07-28-2009, 06:30 PM
      #15
    Weanling
    I have a hard time sitting the trot, and so my instructor put me on a lunge bareback. She's the second person to do that to try and help my trot. Personally I really work hard to try to grip with my thighs (I'm normally super harsh with my lower leg grip) and I find that helps me stay down. Other than that, I don't know. :p
         
        07-30-2009, 06:55 AM
      #16
    Guest
    Think about it.
    Sitting trot seems easier without stirrups because the rider is utilising gravity and the full weight of the body against the upward thrust from the horse's movement. Ie the rider's full weight is heavier than the force of the thrust. However without stirrups all the rider can do to absorb thrust is to "crumple" at the waist and perhaps take some of the thrust in the fatty tissue of the butt because the upper skeleton of the human is pretty rigid.

    With the aid of the stirrup irons there are additional shock absorbers for use ie the toes, the ankles, the knees and the hips. These joints which are kept under tension by ligaments can bend under the force of the thrust and can thereby absorb the thrust.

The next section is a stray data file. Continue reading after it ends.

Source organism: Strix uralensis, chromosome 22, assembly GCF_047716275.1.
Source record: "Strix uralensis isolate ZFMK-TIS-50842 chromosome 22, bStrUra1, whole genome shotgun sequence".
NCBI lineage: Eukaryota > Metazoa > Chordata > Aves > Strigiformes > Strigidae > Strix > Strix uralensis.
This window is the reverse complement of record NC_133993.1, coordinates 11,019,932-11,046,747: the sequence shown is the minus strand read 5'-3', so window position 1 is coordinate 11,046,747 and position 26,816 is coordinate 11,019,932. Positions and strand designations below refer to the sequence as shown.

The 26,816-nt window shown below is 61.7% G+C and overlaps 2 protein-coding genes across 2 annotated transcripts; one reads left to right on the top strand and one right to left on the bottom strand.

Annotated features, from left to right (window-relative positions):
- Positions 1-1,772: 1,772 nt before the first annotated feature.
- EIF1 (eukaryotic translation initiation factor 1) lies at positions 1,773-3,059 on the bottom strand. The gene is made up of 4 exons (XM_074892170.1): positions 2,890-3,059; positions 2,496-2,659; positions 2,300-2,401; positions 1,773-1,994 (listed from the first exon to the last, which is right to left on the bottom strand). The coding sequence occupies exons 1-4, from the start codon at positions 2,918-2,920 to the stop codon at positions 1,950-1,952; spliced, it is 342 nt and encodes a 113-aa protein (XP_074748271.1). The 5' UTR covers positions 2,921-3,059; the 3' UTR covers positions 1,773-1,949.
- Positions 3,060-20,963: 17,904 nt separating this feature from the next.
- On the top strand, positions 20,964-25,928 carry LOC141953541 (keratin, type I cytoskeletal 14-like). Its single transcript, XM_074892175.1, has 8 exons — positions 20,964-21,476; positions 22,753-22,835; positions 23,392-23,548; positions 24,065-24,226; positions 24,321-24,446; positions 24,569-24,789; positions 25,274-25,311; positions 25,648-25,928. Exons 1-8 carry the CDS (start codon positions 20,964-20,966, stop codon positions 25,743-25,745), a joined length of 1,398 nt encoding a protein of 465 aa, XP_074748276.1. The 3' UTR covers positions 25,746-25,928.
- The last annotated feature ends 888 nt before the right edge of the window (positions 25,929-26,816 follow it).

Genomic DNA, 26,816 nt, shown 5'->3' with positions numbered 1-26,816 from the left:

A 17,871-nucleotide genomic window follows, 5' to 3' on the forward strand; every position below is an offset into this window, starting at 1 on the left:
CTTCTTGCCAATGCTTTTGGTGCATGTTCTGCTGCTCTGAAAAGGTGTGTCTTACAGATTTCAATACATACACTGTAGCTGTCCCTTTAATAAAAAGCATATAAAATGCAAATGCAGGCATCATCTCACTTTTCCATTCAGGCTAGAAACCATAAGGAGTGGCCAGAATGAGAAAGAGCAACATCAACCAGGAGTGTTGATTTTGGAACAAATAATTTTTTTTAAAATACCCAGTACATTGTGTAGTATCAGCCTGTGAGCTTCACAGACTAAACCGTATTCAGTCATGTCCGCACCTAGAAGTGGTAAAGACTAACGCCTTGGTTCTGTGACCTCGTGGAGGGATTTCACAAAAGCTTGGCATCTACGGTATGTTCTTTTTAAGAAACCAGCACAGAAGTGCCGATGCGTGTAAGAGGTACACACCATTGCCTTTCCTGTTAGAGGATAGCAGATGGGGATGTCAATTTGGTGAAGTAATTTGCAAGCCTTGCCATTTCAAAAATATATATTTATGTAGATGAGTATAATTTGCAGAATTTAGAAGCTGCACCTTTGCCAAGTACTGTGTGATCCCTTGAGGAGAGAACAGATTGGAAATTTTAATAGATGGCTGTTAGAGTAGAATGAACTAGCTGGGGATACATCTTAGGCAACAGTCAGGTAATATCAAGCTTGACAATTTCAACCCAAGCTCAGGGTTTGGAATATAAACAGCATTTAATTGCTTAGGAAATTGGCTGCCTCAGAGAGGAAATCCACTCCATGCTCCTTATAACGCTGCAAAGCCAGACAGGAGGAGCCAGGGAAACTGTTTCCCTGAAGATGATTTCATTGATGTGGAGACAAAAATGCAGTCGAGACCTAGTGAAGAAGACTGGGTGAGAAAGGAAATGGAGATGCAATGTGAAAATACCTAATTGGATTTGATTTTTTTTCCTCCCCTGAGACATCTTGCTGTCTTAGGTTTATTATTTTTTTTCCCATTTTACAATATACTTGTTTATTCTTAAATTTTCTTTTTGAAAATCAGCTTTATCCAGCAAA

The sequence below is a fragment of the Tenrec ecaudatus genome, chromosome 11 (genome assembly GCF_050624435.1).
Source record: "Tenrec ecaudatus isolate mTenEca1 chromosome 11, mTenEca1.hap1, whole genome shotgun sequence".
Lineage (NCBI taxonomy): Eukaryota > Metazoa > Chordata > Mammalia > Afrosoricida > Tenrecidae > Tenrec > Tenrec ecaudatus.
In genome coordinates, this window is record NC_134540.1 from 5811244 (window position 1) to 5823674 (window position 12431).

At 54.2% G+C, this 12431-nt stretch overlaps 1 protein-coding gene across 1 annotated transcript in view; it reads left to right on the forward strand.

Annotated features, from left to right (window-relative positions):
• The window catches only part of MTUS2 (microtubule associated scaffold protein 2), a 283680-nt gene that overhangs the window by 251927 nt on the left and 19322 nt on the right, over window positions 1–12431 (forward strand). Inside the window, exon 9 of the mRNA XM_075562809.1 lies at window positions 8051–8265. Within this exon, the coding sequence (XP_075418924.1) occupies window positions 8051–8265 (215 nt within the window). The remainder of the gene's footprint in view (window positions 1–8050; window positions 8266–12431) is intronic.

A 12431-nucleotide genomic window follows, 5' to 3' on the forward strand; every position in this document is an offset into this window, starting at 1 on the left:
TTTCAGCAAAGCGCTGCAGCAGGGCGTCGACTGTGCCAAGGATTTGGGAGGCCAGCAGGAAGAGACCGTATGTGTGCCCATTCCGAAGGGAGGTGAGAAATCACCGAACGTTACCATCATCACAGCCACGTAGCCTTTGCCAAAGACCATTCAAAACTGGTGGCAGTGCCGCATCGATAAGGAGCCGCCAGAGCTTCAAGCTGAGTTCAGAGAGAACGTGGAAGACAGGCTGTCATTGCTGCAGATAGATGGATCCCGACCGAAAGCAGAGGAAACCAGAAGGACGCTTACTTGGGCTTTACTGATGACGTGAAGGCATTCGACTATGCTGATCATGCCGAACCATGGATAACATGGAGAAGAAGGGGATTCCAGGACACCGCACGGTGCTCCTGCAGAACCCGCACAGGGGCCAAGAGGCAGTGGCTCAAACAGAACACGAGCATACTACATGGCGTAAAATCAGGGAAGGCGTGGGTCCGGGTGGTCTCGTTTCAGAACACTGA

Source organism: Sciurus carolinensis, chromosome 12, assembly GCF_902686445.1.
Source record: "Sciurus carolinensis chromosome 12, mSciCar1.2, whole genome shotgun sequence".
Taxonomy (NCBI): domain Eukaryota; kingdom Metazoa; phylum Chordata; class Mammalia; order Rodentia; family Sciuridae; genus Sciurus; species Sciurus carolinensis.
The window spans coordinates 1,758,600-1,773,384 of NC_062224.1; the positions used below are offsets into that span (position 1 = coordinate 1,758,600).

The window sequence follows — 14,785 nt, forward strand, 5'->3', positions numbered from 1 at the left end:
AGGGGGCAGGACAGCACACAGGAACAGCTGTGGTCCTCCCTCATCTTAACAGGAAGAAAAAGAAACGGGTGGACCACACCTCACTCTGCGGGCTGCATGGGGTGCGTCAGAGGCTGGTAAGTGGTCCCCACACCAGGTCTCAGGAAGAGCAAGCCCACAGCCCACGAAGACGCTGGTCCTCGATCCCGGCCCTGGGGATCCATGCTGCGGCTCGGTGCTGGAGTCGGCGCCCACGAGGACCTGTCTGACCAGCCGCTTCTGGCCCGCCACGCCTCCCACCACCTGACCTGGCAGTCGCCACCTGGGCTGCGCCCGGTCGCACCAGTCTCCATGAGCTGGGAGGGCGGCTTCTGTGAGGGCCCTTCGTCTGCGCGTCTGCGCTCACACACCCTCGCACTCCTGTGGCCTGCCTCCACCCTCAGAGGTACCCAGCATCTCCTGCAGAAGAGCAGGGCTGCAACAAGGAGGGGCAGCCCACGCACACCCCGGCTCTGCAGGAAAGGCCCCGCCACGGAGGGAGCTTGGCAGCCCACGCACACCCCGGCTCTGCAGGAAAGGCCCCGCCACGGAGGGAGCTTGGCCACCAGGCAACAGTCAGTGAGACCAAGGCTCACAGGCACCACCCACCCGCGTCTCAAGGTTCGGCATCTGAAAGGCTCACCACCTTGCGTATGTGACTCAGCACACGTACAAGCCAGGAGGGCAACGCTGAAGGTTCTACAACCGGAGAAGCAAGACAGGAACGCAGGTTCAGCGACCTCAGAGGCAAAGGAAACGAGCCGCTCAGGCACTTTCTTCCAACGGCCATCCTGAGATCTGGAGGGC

It is all bit like skiing downhill - the skis go up and down but the hips stay at the same height.

    To sit the trot starts with the correct "seat". Toes up, heels down, stirrups adjusted correctly, toes turned parallel to horse's body,body weight on the three seat bones , sat up straight 90 degrees whilst retaining natural curve in lower back , head upright and looking straight ahead, hands held either side of horse's wither. Stomach muscles held in. Rider in perfect balance and shoulders relaxed yet without slumping. When in this position the rider should feel the horse through the saddle via the under thigh muscles.

    When practising first the rider has to sense the rythym of the horse and the slower the jog the better at the beginning. Up down, up down. A horse with a nice long stride makes it easier - ponies move their legs too fast and too short. The faster the horse moves - the more difficult it becomes. Careful selection of a suitable patient horse is important - because having a learner human bouncing up and down on its back is not every horse's idea of fun.

    With practise eventually the silent part of the brain which controls our instinctive reactions starts to learn what to do. That bit of the brain certainly doesn't want to fall off. But it is very important that the rider starts from the correct "seat" - otherwise the silent brain may learn to respond incorrectly.